“There are similarities obviously, but we're not trying to put the film on stage. This is very much its own thing. I think particularly the story of me and my dad is much more prominent in the musical. Also, whereas in the film Billy is the only character who dances, in the musical, it's all about showing a distinction between the ways in which different characters move. So the choreography for the policemen and the miners has got its own language if you like, which is in contrast to the very heightened choreography for Billy.”
Although it's stylised, the violence is viscerally felt, the child's perspective instilling a sense of real fear. At times, the rioting surrounds Mrs Wilkinson's ballet classes, threatening to crash down on the safe space that Billy has found for himself. Elsewhere, armour-clad officers stomp towards him with riot shields and truncheons raised, seeming to embody the oppressive atmosphere that's constantly threatening to push him over the edge.
All this isn't to dismiss the show's more straightforward pleasures. When Billy performs at his audition before an unreadable panel (a role in which the audience is cast through clever staging), we share wholeheartedly in his father's tearful pride and wonder. Meanwhile, Billy's less-than-eager foray into crossdressing with his fearlessly flamboyant best friend, Michael, is both heartwarming and hilarious - the dancing dresses, flashing lights and sparkly backdrops in Expressing Yourself provide one of the show's most spectacular moments. And then there's the beautiful dream ballet, where Billy literally soars above the sadness of the world around him, in a gorgeous duet with his older self, as played by Luke Cinque-White.
Yet even this can be seen as part of the bigger picture of social change over the last few decades. The growing acceptance of unconventional characters like Billy and Michael hints at the burgeoning culture of individual expression and liberal social values that the ’80s ushered in. In different times, perhaps Tony and his father would not only have been more accepting of Billy's choices, but even better equipped to deal with their own frustrations.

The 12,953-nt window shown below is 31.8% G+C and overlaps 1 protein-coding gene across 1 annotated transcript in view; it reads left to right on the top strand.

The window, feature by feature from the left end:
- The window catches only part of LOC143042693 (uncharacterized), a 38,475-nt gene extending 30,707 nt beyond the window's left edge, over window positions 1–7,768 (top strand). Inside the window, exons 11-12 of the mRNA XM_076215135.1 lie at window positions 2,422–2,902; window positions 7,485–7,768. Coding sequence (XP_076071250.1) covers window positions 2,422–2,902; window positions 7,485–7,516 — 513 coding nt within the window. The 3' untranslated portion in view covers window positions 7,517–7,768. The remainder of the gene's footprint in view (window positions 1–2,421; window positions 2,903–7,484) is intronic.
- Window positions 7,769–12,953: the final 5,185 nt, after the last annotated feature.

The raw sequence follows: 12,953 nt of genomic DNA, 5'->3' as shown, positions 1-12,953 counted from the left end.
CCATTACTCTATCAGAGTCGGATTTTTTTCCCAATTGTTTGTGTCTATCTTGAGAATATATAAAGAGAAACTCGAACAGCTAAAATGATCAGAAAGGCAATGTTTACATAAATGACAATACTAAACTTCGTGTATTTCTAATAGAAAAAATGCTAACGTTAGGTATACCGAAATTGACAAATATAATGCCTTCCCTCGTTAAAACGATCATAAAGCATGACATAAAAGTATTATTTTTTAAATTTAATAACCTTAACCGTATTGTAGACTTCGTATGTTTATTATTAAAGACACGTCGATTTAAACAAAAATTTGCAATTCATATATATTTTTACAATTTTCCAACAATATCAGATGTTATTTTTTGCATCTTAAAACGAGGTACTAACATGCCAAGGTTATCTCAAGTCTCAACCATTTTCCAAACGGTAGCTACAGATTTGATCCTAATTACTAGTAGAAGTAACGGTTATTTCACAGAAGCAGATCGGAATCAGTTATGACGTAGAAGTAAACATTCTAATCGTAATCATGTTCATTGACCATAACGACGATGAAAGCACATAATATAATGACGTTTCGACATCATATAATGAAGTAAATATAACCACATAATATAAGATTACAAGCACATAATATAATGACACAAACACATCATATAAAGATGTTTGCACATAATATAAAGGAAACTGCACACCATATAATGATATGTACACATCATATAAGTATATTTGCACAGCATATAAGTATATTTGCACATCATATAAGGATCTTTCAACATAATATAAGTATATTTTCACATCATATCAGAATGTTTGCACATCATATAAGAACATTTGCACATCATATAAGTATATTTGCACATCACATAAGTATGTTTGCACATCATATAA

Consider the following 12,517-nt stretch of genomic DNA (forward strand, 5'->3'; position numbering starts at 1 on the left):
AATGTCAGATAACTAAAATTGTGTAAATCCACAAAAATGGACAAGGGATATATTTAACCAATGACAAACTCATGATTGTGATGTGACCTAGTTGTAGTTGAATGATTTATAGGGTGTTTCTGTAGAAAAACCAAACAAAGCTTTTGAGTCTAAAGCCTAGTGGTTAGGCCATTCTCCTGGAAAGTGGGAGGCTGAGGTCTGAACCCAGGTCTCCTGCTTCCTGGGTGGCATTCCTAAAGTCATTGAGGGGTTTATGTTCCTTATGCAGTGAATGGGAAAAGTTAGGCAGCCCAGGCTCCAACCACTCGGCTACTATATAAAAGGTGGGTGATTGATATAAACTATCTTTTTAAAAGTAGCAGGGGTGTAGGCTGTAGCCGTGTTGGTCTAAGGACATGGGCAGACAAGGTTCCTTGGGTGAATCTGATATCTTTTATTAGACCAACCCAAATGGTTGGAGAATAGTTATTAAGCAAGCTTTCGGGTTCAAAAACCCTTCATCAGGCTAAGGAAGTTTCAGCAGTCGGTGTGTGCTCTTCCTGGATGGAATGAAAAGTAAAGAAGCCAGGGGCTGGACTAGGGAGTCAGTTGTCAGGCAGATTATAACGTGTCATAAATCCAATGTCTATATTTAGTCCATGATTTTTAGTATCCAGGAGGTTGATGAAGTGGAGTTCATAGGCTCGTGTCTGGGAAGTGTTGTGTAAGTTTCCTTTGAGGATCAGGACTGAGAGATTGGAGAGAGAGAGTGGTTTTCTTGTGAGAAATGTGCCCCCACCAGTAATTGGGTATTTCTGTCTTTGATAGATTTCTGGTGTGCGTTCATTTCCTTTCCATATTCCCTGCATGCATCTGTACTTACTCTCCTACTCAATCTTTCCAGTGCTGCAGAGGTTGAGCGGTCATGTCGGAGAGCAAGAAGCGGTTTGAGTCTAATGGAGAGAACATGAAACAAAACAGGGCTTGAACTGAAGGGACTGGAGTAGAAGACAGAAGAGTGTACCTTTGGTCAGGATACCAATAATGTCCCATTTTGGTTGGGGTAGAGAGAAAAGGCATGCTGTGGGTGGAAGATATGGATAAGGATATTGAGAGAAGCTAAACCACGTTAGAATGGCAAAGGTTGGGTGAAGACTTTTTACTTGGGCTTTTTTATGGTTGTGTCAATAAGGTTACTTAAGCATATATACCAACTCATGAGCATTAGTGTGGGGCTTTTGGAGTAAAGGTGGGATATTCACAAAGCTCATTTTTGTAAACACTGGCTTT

“Sometimes people watching the show forget that it was such a different time in 1984,” says Garnham, “and that this little boy saying he wants to go off and be a ballet dancer would be like saying you want to go off into space and live with the aliens now. I think there was one review that described Tony as the villain of the piece, and I felt a bit like they hadn't really understood, whereas when you go to Sunderland or somewhere like that, they understand that there are no villains - other than maybe Margaret Thatcher!
“On the surface Tony isn't the nicest brother to Billy, but I think it comes out of a place of actually really caring. He does love Billy, but he's quite hot-headed and rash, and maybe not as in touch with his emotions as men are able to be now. He's passionate, and that tends to come out in anger. But even though he and Billy seem very different, I think that actually, if you look a bit deeper, there are a lot of similarities between them.”
For Garnham and the rest of the cast, the affection is unfeigned. Since the show began its tour a year ago, the five boys sharing the demanding title role - Adam Abbou, Emile Gooding, Matthew Lyons, Haydn May and Lewis Smallman - have grown a lot, both as performers and as people.
“When we started our rehearsals, some of them were quite timid, and although they're all fantastically talented, they each excelled at different things. Now it's virtually impossible to say who's the better dancer or singer or whatever, and they're all really confident and able to hold their own in conversations. The amount of discipline that's required for the role is incredible - I can't think of any other musical with a part like this. But I do feel like we're all one big family and we all look after each other, from the kids to the oldest cast members.”
Billy Elliot shows at Birmingham Hippodrome from Tuesday 7 March to Saturday 29 April